(i) Topsoil (96.92% by dozer and 3.08% by dragline)

(ii) Over burden (91.58% by dragline and 8.42% by CSB technique)

(iii) Inter-burden (44.08% by dragline and 55.92% by CSB technique)

The optimal coal seam extraction schedule for all periods include: (i) seam #1 (23.78% to destination #1, 23.99% to destination #2, 18.49% to destination #3, 33.74% to destination #4) and (ii) seam #2 (18.30% to destination #1, 14.78% to destination #2, 14.23% to destination #3, 16.87% to destination #4, and 35.84% stockpiled). The concept involved is generally applicable and should not be limited to this case only. Future research will focus on coupling the stochastic analysis with the optimizer through a visual basic programming language. This will enable the development of a comprehensive model with graphical user interface. Some functions in the optimization model exhibit discontinuity; an area which will be investigated in future research for a more robust SOP model.

- Demirel N, Frimpong S (2009) Dragline dynamic modelling for efficient excavation. Int J Min Reclam Environ 23: 4-20.
- Paraszczak J, Fytas K (2012) Renewable energy source- a promising opportunity for remote mine sites. Int Confer on Renewa Energy and Power Quality (ICREPQ’12), Santiago de Compostela, Spain.
- Erdem B, Düzgün HSB (2005) Dragline cycle time analysis. J Sci Ind Res 64: 19-29.
- Tanaino AS (1986) Automation of quarry planning. Mining-Geometry Calculations, Nauka, Moscow.
- Vasilyev YI, Zaitseva AA, Cheskidov VI (1999) Mining regime stabilization in working inclined deposits by blocks. J Min Sci 35: 633-639.
- Zaitseva AA, Cheskidov VI, Zaitsev GD (2007) Effect of the mining sequence on the internal dump capacity in an open pit. J Min Sci 43: 508-515
- Falkie VA, Porter EW (1973) Economic surface mining of multiple seams. Proceedings of application of computer methods in the mineral industry.
- Ray SK, Zutshi A, Sarkar M (1999) Cast blasting-state of the art. Fragblast 3: 291-302.
- ZHOU W, CAI QX, CHEN SZ (2007) Study on dragline-bulldozer operation with variations in coal seam thickness. Journal of China University of Mining and Technology 17: 464-466.
- Dagdelen K, Johnson TB (1986) Optimum open pit mine production scheduling by Lagrangian parameterization. Proc. of the 19th International Symposium on the Application of Computers and Operations Research in the Mineral Industry, Littleton, 127-142.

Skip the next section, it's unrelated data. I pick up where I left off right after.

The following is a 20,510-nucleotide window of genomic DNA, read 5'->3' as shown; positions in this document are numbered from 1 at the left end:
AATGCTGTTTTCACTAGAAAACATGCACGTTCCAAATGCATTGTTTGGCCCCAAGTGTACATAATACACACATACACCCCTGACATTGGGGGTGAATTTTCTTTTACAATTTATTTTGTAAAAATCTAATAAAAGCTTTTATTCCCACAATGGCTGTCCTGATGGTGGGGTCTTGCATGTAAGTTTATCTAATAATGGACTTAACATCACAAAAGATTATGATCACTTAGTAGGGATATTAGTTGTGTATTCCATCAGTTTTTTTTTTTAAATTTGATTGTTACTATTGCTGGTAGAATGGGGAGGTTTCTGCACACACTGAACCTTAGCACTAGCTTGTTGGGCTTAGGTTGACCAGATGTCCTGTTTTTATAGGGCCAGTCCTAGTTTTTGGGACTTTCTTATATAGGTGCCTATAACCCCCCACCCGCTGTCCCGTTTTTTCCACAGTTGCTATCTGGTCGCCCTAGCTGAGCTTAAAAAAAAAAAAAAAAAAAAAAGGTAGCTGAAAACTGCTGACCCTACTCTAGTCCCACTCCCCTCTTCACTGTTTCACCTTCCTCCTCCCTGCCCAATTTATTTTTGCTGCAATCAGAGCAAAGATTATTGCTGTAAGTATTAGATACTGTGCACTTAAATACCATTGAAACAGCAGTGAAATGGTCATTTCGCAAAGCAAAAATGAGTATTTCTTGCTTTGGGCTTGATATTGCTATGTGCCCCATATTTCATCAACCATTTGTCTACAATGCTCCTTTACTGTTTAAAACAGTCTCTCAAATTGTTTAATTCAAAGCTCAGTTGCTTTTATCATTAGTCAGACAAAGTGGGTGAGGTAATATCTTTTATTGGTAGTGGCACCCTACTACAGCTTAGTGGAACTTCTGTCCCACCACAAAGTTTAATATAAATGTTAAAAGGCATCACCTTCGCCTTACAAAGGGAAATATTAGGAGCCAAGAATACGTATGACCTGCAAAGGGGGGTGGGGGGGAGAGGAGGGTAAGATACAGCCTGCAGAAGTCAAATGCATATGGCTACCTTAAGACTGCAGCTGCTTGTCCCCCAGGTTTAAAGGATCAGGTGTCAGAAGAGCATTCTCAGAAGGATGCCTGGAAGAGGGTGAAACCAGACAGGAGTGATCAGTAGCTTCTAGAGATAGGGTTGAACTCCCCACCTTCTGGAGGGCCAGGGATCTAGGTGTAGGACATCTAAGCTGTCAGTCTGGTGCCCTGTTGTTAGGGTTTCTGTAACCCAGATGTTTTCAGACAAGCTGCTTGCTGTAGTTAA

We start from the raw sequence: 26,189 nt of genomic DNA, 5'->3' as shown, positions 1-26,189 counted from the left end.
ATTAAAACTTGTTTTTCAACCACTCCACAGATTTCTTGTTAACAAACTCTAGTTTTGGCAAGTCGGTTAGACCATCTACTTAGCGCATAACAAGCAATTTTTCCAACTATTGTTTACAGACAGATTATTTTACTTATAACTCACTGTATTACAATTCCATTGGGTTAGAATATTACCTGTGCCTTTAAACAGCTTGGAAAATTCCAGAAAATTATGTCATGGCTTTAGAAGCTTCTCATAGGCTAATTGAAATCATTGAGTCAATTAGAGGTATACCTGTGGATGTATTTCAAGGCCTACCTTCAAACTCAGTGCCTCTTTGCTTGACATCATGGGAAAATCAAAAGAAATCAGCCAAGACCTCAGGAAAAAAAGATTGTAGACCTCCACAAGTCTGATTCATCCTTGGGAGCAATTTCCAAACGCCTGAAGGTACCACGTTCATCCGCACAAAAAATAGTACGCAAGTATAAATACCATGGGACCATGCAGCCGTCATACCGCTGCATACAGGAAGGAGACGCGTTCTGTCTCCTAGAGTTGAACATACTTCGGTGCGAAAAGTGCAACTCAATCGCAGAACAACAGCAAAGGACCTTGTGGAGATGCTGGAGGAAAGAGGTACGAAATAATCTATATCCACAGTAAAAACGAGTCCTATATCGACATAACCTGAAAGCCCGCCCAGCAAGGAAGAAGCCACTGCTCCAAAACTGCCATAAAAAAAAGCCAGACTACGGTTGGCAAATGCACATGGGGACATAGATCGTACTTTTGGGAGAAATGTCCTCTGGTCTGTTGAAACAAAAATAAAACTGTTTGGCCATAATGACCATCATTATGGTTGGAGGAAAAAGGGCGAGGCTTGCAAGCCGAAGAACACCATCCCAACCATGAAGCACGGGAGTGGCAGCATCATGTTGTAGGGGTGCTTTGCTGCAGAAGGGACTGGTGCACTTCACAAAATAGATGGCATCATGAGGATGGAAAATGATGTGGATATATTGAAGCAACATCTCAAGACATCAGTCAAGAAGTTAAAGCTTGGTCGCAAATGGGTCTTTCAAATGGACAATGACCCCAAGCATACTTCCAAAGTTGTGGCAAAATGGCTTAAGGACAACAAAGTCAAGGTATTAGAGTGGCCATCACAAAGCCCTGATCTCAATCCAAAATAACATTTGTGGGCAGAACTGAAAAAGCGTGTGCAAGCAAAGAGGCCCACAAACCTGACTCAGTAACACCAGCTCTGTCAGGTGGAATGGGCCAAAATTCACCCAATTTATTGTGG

- Pendharkar PC, Rodger JA (2000) Nonlinear programming and genetic search application for production scheduling in coal mines. Annals of Operations Research 95: 251-267.
- Winston WL (1996) Simulation modeling using @RISK, School of Business Indiana University.
- Leite A, Dimitrakopoulos R (2007) Stochastic optimisation model for open pit mine planning: application and risk analysis at copper deposit. Mining Technology 116: 109-118.
- Richmond A (2011) Evaluating capital investment timing with stochastic modeling of time-dependent variables in open pit optimization. J Min Sci 47: 227.
- Shih JS, Frey HC (1995) Coal blending optimization under uncertainty. European Journal of Operational Research, 83: 452-465.
- Everett H (1963) Generalized Lagrange multiplier method for solving problems of optimum allocation of resources. Operations research 11: 399-417.
- Fylstra D, Lasdon L, Watson J, Waren A (1998) Design and use of the Microsoft Excel Solver. Interfaces 28: 29-55.
- Frontline Systems (2013) Excel Solver, ©Frontline Systems Inc., Nevada, USA.
- Palisade (2012) @RISK: Risk simulation and analysis for spreadsheet, Palisade Corporation, Newfield, New-York, USA.
- Henderson JA (1979) Summary of coal resources in Virginia. Division of Mineral Resources, Commonwealth of Virginia: Department of Conservation and Economic Development, Richmond, Virginia, USA.
- Bradley PC (2002) Supplemental teaching resources. US Bureau of Mines CES Capital Costs.

Select your language of interest to view the total content in your interested language

- Applied Engineering
- Bio Ceramics
- Bio inert Materials
- Biological Engineering
- Biopolymers
- Brittle Materials
- Calcium Phosphate
- Ceramic Engineering
- Ceramic Metal Oxides
- Ceramics
- Ceramics Engineering
- Coal Mining
- Colloid Chemistry
- Composite Materials
- Composite Materials Fabrication
- Compressive Strength
- Corrosion Science
- Electronic Material Development
- Extractive Metallurgy
- Femtosecond Laser
- Fibre Optical Sensors
- Fracture Toughness
- Geological Materials
- Human osteoblasts
- Hydrometallurgy
- Hydroxyapatite
- Implants Biology
- Industrial Engineering
- Infrared
- Injectable bone substitute material
- Integrated Circuit
- Laser Diode
- Laser Spectrum
- Material Science
- Materials Chemistry
- Materials Engineering
- Materials Processing and Manufacturing
- Medicine
- Metal Casting Technology
- Metallic Materials
- Metallic Materials (Ferrous & Nonferrous)
- Metallurgical Engineering
- Metallurgy
- Mineral Processing
- Molecular Electronics
- Nano Composites
- Nano Materials
- Nano Particles
- Nano Photonics
- Nano Structures
- Nanomaterial
- Nonlinear Optics
- Optical Fiber
- Optical Switch
- Optics
- Oscillations
- Photon
- Photonic Band Gap
- Photonic Crystal
- Photonic Crystal Fiber
- Photonics
- Polymeric Materials
- Porous Materials
- Prosthetic Devices
- Quantum Dot
- Quantum Well
- Refractive Index
- Rock Mechanics
- Semiconductor Laser
- Semiconductors
- Signal Crystal
- Single Mode
- Spintronics
- Surface Mining
- TM-Joint disorders
- Tissue Scaffold
- Two Photonabsorption
- Wave Theory

- Total views:
**13077** - [From(publication date):

specialissue-2013 - Nov 20, 2019] - Breakdown by view type
- HTML page views :
**9254** - PDF downloads :
**3823**

**Make the best use of Scientific Research and information from our 700 + peer reviewed, Open Access Journals**

International Conferences 2019-20